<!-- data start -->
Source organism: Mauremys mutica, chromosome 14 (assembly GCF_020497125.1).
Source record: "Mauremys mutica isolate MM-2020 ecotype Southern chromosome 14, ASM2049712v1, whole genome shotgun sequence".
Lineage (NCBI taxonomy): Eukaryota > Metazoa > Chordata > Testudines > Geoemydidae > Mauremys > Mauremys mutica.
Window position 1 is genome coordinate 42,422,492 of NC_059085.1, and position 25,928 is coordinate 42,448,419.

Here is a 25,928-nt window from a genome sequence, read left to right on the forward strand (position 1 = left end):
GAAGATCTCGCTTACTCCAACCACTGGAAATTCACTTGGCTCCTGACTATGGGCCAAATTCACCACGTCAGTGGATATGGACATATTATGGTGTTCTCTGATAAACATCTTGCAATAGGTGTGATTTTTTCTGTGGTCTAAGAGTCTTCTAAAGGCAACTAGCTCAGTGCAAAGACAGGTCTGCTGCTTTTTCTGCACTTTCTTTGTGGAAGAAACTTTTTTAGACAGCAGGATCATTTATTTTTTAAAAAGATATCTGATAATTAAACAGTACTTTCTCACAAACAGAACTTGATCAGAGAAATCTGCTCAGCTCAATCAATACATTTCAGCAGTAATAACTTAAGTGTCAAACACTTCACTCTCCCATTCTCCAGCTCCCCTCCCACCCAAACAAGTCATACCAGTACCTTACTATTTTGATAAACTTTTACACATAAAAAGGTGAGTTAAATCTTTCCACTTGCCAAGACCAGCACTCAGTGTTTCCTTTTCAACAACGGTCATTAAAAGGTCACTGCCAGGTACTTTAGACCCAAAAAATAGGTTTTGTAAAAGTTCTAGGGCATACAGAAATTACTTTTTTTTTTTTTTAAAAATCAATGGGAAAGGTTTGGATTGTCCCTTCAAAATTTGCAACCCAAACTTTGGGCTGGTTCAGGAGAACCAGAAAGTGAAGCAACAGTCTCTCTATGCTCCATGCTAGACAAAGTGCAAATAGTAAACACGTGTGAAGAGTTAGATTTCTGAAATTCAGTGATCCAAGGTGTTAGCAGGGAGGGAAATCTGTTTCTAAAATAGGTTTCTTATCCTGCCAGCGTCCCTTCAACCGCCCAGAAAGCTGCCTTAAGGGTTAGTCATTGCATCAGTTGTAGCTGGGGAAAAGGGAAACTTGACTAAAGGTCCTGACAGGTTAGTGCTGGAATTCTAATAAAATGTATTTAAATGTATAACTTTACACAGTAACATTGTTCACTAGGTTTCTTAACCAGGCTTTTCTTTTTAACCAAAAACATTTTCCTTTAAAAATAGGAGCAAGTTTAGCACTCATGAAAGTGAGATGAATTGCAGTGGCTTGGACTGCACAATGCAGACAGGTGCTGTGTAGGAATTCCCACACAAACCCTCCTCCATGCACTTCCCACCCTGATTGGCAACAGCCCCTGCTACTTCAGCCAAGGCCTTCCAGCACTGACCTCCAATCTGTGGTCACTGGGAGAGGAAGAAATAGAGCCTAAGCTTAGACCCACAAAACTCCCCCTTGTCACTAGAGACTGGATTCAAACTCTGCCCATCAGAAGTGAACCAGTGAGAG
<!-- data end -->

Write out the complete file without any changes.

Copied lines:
Source organism: Mauremys mutica, chromosome 14 (assembly GCF_020497125.1).
Source record: "Mauremys mutica isolate MM-2020 ecotype Southern chromosome 14, ASM2049712v1, whole genome shotgun sequence".
Lineage (NCBI taxonomy): Eukaryota > Metazoa > Chordata > Testudines > Geoemydidae > Mauremys > Mauremys mutica.
Window position 1 is genome coordinate 42,422,492 of NC_059085.1, and position 25,928 is coordinate 42,448,419.

Here is a 25,928-nt window from a genome sequence, read left to right on the forward strand (position 1 = left end):
GAAGATCTCGCTTACTCCAACCACTGGAAATTCACTTGGCTCCTGACTATGGGCCAAATTCACCACGTCAGTGGATATGGACATATTATGGTGTTCTCTGATAAACATCTTGCAATAGGTGTGATTTTTTCTGTGGTCTAAGAGTCTTCTAAAGGCAACTAGCTCAGTGCAAAGACAGGTCTGCTGCTTTTTCTGCACTTTCTTTGTGGAAGAAACTTTTTTAGACAGCAGGATCATTTATTTTTTAAAAAGATATCTGATAATTAAACAGTACTTTCTCACAAACAGAACTTGATCAGAGAAATCTGCTCAGCTCAATCAATACATTTCAGCAGTAATAACTTAAGTGTCAAACACTTCACTCTCCCATTCTCCAGCTCCCCTCCCACCCAAACAAGTCATACCAGTACCTTACTATTTTGATAAACTTTTACACATAAAAAGGTGAGTTAAATCTTTCCACTTGCCAAGACCAGCACTCAGTGTTTCCTTTTCAACAACGGTCATTAAAAGGTCACTGCCAGGTACTTTAGACCCAAAAAATAGGTTTTGTAAAAGTTCTAGGGCATACAGAAATTACTTTTTTTTTTTTTTAAAAATCAATGGGAAAGGTTTGGATTGTCCCTTCAAAATTTGCAACCCAAACTTTGGGCTGGTTCAGGAGAACCAGAAAGTGAAGCAACAGTCTCTCTATGCTCCATGCTAGACAAAGTGCAAATAGTAAACACGTGTGAAGAGTTAGATTTCTGAAATTCAGTGATCCAAGGTGTTAGCAGGGAGGGAAATCTGTTTCTAAAATAGGTTTCTTATCCTGCCAGCGTCCCTTCAACCGCCCAGAAAGCTGCCTTAAGGGTTAGTCATTGCATCAGTTGTAGCTGGGGAAAAGGGAAACTTGACTAAAGGTCCTGACAGGTTAGTGCTGGAATTCTAATAAAATGTATTTAAATGTATAACTTTACACAGTAACATTGTTCACTAGGTTTCTTAACCAGGCTTTTCTTTTTAACCAAAAACATTTTCCTTTAAAAATAGGAGCAAGTTTAGCACTCATGAAAGTGAGATGAATTGCAGTGGCTTGGACTGCACAATGCAGACAGGTGCTGTGTAGGAATTCCCACACAAACCCTCCTCCATGCACTTCCCACCCTGATTGGCAACAGCCCCTGCTACTTCAGCCAAGGCCTTCCAGCACTGACCTCCAATCTGTGGTCACTGGGAGAGGAAGAAATAGAGCCTAAGCTTAGACCCACAAAACTCCCCCTTGTCACTAGAGACTGGATTCAAACTCTGCCCATCAGAAGTGAACCAGTGAGAG